“If we desire our faith to be strengthened, we should not shrink from opportunities where our faith may be tried, and therefore, through trial, be strengthened” (George Müller).
It is a bit embarrassing to admit, but I don’t know if I (Michael) can say that in the past I have desired my faith to be strengthened. It seems, however, that God desired that for me, so now I find myself living a life more and more dependent on faith with each passing season. When Helen and I came on staff with YWAM Turner Valley almost two years ago, my desire was to teach students how to know the truths of the Bible for themselves; the part that terrified me was that we would be doing this on a support-raising income model. At the time I worried mostly of how we were going to make monthly expenses, but now I look back, and not only has God provided for our month-to-month needs, He has also allowed for us to travel to Thailand and Nepal to teach the Bible and love others. In addition to this, our life here has been abundant in experiences, even though our financial situation is conservative. Much of what Helen and I have dreamed of doing, God has made a way for us to enjoy. In the midst of this growing of my faith came the reading of George Müller’s autobiography. We were reading it as a staff here at YWAM Turner Valley, so though it was not a book I had chosen to read, the timing could not have been more perfect.
For those of you who aren’t familiar with George Müller, this man was a missionary from Germany to England in the 1800s. God radically changed Müller’s life and called him to minister to orphans in Bristol, England. One of the things that makes his work so unique is that Müller felt called to living entirely by faith. What I mean by this is he did not take a salary for his work, and did not fund-raise for his ministry, not even letting others know his financial needs or the financial needs of the work he was doing. He simply prayed and waited for God to provide. Now, let me be the first to say that this sounded crazy to me when I first started reading this book. Actually, in many ways it seemed irresponsible. But for Müller, this was about testimony. He longed for people living in the midst of the industrial revolution, to know that God was their Provider, and not the increased economic opportunities of the day. He wanted those around him to see that his needs, and the needs of his ministry, were not met by man, but by the hand of God working through man. Müller wanted others to know that God is faithful and provides abundantly (I say that with the whole of Müller’s ministry in view; to read about how God provided for his ministry, check out this article). When reading this autobiography, you see that Müller and those who worked with him had their faith built over many trials, but in the end, God provided for five orphanages to be built that are still standing today, orphanages that cared for thousands of children, their needs also provided for by the Lord.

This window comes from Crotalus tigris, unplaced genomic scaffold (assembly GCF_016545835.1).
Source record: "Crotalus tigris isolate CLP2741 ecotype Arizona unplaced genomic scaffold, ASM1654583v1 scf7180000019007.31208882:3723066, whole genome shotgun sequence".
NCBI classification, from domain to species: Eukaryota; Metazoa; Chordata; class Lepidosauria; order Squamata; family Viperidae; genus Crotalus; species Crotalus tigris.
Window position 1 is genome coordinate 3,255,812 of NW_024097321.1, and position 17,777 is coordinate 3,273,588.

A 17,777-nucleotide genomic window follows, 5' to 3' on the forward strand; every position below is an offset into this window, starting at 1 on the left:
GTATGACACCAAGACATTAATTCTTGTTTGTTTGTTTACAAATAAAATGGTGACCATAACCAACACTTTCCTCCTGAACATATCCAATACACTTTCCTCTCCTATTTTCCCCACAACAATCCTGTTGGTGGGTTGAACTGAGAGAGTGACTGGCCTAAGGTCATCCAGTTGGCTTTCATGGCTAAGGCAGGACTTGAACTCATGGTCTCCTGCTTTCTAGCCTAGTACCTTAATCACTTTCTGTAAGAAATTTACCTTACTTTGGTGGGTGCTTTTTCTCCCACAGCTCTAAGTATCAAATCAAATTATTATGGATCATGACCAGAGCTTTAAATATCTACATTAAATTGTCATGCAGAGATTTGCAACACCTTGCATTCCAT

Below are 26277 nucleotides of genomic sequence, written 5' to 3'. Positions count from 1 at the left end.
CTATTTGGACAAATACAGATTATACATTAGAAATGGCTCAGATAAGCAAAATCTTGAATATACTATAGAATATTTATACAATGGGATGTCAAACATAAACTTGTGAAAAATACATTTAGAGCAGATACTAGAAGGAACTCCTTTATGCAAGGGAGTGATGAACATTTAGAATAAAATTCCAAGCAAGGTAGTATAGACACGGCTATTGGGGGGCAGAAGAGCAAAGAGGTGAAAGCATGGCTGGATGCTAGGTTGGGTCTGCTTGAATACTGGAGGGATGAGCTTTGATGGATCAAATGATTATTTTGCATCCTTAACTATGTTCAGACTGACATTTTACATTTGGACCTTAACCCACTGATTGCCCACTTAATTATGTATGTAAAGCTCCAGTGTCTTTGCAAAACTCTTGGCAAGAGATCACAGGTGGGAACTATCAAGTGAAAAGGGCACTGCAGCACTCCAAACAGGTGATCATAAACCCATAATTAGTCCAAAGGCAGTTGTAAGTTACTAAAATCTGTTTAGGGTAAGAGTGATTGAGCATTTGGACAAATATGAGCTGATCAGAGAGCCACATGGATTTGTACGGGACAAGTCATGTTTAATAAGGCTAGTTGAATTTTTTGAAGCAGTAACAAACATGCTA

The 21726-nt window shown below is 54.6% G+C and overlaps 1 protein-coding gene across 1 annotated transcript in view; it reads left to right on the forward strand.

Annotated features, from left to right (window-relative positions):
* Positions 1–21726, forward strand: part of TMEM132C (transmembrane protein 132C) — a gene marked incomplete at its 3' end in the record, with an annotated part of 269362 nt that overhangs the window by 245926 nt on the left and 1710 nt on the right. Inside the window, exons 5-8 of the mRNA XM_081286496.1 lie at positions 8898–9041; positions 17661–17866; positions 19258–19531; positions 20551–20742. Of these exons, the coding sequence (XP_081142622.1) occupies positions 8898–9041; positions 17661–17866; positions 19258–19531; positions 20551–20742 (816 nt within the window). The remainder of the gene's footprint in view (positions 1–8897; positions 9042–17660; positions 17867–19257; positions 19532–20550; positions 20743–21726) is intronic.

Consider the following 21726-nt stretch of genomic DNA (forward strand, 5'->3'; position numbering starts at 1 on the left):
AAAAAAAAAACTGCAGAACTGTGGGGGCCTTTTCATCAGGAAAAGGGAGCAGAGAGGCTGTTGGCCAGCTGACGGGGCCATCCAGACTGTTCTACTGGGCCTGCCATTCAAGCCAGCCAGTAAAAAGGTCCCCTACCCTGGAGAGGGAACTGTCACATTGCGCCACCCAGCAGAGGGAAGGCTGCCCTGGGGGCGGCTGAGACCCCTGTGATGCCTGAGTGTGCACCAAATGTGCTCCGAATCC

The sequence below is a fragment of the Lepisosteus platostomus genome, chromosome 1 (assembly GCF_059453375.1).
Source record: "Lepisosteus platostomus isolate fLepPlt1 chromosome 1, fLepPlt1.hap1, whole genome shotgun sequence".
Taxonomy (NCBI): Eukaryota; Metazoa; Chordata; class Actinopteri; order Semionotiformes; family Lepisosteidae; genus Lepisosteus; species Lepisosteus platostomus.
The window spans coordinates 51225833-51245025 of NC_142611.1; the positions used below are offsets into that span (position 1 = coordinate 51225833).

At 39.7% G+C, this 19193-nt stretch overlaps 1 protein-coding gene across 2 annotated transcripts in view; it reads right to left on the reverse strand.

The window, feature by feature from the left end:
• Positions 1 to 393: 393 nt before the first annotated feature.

What struck me most about Müller’s life was his expectant heart in prayer. When he felt God had promised him something, he acted in expectant obedience. Then when that promise was fulfilled or prayer answered, there was no doubt in his mind that God had come through and out of that, his faith grew. I have been practicing this more in my own prayer life lately – trusting in the promises of God, expecting a miracle, and giving credit where credit is due. It is amazing how faith is built by expectant obedience as I see God fulfill His promises.
George Müller’s autobiography came to Helen and I at a time when we really are waiting expectantly for this next season of ministry God is calling us into, and I am grateful for its encouragement.